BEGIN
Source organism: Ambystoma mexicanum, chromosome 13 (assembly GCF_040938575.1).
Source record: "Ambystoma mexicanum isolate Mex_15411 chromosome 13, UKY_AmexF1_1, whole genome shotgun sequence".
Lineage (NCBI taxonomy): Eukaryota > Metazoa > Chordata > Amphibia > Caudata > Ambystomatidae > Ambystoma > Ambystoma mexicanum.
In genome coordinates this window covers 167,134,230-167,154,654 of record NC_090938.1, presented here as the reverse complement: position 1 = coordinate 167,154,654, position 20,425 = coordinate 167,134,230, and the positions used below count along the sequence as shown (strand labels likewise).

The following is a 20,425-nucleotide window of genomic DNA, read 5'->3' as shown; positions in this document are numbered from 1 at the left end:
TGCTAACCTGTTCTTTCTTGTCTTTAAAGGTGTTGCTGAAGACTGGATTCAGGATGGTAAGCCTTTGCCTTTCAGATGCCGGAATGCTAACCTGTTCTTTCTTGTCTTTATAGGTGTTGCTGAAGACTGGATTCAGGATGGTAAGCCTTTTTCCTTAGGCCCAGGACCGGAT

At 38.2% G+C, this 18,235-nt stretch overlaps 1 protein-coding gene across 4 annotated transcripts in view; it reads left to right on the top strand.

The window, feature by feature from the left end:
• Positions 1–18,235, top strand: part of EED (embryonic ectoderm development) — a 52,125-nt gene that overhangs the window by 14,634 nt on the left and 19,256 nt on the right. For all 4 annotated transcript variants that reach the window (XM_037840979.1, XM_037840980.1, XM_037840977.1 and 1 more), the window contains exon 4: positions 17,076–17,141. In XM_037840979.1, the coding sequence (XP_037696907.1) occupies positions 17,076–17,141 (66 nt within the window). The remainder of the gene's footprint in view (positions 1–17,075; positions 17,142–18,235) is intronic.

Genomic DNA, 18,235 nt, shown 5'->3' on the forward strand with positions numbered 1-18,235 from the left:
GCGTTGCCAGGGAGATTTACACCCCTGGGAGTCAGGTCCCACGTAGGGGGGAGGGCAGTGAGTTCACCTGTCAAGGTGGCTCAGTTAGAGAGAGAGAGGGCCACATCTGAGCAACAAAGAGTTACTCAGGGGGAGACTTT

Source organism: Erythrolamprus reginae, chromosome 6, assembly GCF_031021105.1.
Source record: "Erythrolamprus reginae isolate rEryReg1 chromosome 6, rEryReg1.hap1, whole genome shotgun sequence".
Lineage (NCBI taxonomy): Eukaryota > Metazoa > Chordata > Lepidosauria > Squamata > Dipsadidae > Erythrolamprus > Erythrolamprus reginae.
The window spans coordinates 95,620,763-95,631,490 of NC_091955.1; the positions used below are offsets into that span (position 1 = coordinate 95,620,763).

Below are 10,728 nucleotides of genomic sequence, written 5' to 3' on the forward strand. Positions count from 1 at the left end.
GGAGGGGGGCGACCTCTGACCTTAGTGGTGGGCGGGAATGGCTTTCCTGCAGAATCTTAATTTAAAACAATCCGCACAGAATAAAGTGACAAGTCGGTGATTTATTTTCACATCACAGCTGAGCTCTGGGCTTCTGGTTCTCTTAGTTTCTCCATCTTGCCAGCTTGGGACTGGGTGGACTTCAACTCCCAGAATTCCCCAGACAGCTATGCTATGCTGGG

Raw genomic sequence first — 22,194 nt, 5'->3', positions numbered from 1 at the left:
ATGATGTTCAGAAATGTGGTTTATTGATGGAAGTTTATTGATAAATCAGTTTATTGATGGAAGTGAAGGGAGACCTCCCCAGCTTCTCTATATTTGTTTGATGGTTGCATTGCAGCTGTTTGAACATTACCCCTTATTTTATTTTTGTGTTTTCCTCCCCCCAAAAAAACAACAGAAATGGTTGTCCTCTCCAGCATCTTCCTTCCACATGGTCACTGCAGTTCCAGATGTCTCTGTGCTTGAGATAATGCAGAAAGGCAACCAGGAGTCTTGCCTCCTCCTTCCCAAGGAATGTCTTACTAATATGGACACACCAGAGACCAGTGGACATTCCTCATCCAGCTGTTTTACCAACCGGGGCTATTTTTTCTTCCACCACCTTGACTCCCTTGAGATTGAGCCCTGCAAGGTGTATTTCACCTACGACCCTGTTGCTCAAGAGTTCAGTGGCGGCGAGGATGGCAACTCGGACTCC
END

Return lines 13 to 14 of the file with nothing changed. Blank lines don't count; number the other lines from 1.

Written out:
Source record: "Erythrolamprus reginae isolate rEryReg1 chromosome 6, rEryReg1.hap1, whole genome shotgun sequence".
Lineage (NCBI taxonomy): Eukaryota > Metazoa > Chordata > Lepidosauria > Squamata > Dipsadidae > Erythrolamprus > Erythrolamprus reginae.